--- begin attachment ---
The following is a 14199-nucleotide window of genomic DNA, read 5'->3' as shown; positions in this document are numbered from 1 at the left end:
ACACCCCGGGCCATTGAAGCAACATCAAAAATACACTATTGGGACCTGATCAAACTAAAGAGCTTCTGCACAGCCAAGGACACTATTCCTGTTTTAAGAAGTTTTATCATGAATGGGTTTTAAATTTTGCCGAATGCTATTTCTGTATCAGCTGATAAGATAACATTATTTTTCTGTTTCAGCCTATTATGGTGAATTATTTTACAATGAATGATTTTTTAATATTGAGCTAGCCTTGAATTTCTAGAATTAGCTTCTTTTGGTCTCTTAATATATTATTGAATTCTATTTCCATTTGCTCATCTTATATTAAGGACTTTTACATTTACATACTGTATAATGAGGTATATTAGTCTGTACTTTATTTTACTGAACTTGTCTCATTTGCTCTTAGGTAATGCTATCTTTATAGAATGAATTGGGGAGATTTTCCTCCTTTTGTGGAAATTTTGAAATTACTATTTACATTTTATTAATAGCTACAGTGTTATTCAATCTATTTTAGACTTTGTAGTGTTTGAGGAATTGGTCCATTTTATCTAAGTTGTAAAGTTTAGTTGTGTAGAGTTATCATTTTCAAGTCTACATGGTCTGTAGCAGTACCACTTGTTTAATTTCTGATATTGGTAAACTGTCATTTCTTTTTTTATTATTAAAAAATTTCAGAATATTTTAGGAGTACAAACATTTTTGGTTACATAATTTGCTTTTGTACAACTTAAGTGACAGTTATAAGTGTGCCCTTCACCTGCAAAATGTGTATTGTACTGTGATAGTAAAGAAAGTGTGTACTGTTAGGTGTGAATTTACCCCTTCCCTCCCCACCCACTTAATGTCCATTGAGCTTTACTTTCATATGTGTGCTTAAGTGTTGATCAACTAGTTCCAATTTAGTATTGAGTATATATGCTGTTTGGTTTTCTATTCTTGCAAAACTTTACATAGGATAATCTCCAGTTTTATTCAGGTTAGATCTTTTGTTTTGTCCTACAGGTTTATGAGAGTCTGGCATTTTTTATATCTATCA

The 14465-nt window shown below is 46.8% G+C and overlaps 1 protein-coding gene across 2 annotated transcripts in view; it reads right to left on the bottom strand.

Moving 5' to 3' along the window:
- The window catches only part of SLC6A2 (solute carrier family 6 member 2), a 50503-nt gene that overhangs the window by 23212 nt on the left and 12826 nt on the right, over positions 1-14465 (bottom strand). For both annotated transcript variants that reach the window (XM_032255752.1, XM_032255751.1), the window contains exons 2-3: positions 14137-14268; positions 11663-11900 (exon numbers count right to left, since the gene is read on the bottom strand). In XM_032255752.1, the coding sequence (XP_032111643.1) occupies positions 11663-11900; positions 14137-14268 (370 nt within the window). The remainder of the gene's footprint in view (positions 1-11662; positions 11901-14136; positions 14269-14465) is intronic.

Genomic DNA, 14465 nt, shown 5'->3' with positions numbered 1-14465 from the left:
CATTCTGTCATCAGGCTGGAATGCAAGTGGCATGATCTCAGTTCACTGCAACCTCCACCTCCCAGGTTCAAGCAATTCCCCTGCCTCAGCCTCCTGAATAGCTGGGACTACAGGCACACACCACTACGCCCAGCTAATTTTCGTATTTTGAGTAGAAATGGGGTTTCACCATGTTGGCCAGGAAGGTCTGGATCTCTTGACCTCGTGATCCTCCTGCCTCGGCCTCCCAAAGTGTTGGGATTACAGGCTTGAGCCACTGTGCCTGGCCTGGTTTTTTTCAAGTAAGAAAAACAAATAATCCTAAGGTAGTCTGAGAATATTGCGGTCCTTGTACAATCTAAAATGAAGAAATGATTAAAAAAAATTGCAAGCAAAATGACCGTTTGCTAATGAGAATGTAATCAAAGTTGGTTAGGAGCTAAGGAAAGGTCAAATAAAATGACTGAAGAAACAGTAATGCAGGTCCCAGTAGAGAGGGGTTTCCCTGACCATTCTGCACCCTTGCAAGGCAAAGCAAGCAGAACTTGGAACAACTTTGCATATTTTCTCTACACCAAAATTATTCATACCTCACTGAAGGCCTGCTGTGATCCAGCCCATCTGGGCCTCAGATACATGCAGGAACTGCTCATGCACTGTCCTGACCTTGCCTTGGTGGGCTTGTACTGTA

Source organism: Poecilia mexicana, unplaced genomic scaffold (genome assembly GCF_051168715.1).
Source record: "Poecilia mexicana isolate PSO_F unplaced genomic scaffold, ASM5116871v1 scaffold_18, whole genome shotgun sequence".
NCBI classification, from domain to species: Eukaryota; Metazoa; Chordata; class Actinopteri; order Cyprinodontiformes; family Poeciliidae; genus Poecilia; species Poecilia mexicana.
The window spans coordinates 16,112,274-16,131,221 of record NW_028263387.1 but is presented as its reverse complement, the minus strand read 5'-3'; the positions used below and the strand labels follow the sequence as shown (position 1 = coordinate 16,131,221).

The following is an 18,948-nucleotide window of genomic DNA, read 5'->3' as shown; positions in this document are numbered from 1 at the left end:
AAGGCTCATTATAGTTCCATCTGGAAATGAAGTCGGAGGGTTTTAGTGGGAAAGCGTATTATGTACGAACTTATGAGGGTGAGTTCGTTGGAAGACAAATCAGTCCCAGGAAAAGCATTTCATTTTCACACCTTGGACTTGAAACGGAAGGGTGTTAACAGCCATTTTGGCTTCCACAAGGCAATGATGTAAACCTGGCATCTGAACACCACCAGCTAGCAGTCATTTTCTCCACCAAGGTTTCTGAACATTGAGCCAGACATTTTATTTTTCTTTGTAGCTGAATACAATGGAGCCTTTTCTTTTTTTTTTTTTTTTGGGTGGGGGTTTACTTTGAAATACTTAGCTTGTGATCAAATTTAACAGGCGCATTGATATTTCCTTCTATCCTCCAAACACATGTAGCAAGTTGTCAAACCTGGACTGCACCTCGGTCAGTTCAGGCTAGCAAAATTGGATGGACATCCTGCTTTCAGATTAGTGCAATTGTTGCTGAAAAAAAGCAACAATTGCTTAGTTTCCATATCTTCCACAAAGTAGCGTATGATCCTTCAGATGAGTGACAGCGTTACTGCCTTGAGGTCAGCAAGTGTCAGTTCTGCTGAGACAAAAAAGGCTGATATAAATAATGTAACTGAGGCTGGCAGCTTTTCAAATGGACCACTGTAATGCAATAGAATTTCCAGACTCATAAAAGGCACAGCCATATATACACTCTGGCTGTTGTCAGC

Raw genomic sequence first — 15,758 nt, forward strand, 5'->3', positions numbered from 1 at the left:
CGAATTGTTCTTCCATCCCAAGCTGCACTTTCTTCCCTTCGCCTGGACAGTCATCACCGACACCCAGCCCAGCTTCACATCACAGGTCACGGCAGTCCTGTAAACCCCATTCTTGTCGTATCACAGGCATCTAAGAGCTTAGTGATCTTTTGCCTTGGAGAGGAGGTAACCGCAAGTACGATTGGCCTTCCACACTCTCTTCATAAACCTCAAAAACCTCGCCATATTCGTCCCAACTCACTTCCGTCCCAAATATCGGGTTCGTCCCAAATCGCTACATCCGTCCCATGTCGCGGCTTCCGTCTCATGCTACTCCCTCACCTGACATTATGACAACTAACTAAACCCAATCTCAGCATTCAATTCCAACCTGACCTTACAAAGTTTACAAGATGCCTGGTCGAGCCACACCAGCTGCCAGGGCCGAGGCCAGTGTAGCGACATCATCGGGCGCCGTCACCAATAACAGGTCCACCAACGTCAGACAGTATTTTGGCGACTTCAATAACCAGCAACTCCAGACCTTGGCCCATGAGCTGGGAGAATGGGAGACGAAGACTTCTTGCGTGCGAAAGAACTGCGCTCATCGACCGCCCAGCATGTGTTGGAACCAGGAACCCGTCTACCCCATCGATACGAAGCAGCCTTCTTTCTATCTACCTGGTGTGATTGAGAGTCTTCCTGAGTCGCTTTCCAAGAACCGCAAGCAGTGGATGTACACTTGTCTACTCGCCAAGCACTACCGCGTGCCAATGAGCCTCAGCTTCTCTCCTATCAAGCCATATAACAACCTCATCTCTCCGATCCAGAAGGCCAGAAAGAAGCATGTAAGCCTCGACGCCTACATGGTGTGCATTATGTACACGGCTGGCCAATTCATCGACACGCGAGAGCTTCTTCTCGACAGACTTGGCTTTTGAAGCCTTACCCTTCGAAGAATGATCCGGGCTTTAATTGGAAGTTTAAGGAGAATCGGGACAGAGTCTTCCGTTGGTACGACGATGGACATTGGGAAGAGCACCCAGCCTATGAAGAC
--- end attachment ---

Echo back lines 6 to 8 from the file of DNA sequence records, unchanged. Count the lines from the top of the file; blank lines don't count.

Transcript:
Genomic DNA, 14465 nt, shown 5'->3' with positions numbered 1-14465 from the left:
CATTCTGTCATCAGGCTGGAATGCAAGTGGCATGATCTCAGTTCACTGCAACCTCCACCTCCCAGGTTCAAGCAATTCCCCTGCCTCAGCCTCCTGAATAGCTGGGACTACAGGCACACACCACTACGCCCAGCTAATTTTCGTATTTTGAGTAGAAATGGGGTTTCACCATGTTGGCCAGGAAGGTCTGGATCTCTTGACCTCGTGATCCTCCTGCCTCGGCCTCCCAAAGTGTTGGGATTACAGGCTTGAGCCACTGTGCCTGGCCTGGTTTTTTTCAAGTAAGAAAAACAAATAATCCTAAGGTAGTCTGAGAATATTGCGGTCCTTGTACAATCTAAAATGAAGAAATGATTAAAAAAAATTGCAAGCAAAATGACCGTTTGCTAATGAGAATGTAATCAAAGTTGGTTAGGAGCTAAGGAAAGGTCAAATAAAATGACTGAAGAAACAGTAATGCAGGTCCCAGTAGAGAGGGGTTTCCCTGACCATTCTGCACCCTTGCAAGGCAAAGCAAGCAGAACTTGGAACAACTTTGCATATTTTCTCTACACCAAAATTATTCATACCTCACTGAAGGCCTGCTGTGATCCAGCCCATCTGGGCCTCAGATACATGCAGGAACTGCTCATGCACTGTCCTGACCTTGCCTTGGTGGGCTTGTACTGTA

Source organism: Poecilia mexicana, unplaced genomic scaffold (genome assembly GCF_051168715.1).